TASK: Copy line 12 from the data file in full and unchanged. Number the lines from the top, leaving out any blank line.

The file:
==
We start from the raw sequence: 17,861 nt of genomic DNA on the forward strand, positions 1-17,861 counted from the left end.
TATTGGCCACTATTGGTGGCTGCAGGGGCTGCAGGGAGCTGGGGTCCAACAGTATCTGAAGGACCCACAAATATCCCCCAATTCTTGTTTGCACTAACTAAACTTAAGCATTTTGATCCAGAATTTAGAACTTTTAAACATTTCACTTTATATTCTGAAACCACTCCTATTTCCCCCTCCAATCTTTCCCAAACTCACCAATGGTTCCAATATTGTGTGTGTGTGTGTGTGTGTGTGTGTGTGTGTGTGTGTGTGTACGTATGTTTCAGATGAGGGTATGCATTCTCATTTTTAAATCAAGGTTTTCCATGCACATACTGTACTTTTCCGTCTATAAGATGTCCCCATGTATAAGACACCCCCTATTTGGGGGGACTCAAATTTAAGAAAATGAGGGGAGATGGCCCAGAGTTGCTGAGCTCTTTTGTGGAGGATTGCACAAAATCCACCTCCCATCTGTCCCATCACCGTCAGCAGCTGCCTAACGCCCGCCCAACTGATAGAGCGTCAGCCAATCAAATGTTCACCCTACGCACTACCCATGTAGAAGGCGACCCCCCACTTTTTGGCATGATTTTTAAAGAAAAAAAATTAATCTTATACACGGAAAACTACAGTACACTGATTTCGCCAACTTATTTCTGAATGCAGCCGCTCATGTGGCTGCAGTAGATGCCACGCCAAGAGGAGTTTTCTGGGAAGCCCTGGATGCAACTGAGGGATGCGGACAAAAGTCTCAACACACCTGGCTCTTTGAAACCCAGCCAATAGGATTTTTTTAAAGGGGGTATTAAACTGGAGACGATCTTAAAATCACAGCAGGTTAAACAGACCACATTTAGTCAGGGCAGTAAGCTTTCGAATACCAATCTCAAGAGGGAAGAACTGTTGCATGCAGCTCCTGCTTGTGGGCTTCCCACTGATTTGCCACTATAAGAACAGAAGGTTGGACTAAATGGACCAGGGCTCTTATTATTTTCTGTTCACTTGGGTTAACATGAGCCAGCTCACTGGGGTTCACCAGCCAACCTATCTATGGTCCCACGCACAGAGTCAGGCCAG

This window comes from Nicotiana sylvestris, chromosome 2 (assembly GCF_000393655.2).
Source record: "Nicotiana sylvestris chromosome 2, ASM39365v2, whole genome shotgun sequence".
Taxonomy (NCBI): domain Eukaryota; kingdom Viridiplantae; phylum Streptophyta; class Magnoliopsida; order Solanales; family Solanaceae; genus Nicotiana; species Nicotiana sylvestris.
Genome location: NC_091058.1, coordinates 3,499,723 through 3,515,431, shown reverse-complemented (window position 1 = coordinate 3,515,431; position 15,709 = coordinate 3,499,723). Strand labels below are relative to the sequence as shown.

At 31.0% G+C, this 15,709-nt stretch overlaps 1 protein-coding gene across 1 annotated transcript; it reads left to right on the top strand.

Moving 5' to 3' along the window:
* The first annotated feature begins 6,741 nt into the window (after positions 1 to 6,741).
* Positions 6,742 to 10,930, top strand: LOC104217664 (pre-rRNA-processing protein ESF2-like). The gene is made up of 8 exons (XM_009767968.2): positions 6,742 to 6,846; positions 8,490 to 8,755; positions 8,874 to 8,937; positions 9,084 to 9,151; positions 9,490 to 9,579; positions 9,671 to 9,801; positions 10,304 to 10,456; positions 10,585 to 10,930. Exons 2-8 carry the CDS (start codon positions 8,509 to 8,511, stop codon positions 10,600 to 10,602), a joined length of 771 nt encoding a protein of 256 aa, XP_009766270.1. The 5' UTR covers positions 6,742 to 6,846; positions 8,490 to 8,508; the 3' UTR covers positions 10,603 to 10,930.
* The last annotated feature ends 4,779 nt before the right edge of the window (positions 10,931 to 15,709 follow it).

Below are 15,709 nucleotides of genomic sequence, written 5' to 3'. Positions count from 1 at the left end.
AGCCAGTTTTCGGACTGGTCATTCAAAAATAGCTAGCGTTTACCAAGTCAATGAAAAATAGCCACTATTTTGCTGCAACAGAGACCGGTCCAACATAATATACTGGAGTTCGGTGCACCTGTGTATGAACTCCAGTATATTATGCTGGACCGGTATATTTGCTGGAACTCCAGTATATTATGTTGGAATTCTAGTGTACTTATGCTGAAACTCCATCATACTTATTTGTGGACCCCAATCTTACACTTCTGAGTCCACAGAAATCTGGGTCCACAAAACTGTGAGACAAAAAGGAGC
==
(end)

Below are 15,709 nucleotides of genomic sequence, written 5' to 3'. Positions count from 1 at the left end.